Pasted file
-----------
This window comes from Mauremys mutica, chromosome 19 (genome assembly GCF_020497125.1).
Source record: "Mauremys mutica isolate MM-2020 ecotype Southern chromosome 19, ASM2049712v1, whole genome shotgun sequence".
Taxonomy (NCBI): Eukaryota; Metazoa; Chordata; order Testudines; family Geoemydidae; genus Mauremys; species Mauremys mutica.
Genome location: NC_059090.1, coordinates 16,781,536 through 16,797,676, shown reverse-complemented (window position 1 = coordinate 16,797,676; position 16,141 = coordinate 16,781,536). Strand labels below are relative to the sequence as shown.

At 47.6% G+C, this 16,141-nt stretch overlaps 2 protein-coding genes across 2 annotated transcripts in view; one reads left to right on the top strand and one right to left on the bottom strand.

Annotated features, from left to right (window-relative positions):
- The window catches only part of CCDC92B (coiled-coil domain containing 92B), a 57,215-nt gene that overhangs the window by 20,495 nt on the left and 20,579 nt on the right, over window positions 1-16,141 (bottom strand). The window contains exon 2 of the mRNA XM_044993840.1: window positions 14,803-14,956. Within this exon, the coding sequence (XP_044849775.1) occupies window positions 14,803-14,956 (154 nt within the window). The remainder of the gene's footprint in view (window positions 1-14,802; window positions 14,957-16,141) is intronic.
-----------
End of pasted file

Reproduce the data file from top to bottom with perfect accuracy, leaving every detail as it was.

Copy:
This window comes from Mauremys mutica, chromosome 19 (genome assembly GCF_020497125.1).
Source record: "Mauremys mutica isolate MM-2020 ecotype Southern chromosome 19, ASM2049712v1, whole genome shotgun sequence".
Taxonomy (NCBI): Eukaryota; Metazoa; Chordata; order Testudines; family Geoemydidae; genus Mauremys; species Mauremys mutica.
Genome location: NC_059090.1, coordinates 16,781,536 through 16,797,676, shown reverse-complemented (window position 1 = coordinate 16,797,676; position 16,141 = coordinate 16,781,536). Strand labels below are relative to the sequence as shown.

At 47.6% G+C, this 16,141-nt stretch overlaps 2 protein-coding genes across 2 annotated transcripts in view; one reads left to right on the top strand and one right to left on the bottom strand.

Annotated features, from left to right (window-relative positions):
- The window catches only part of CCDC92B (coiled-coil domain containing 92B), a 57,215-nt gene that overhangs the window by 20,495 nt on the left and 20,579 nt on the right, over window positions 1-16,141 (bottom strand). The window contains exon 2 of the mRNA XM_044993840.1: window positions 14,803-14,956. Within this exon, the coding sequence (XP_044849775.1) occupies window positions 14,803-14,956 (154 nt within the window). The remainder of the gene's footprint in view (window positions 1-14,802; window positions 14,957-16,141) is intronic.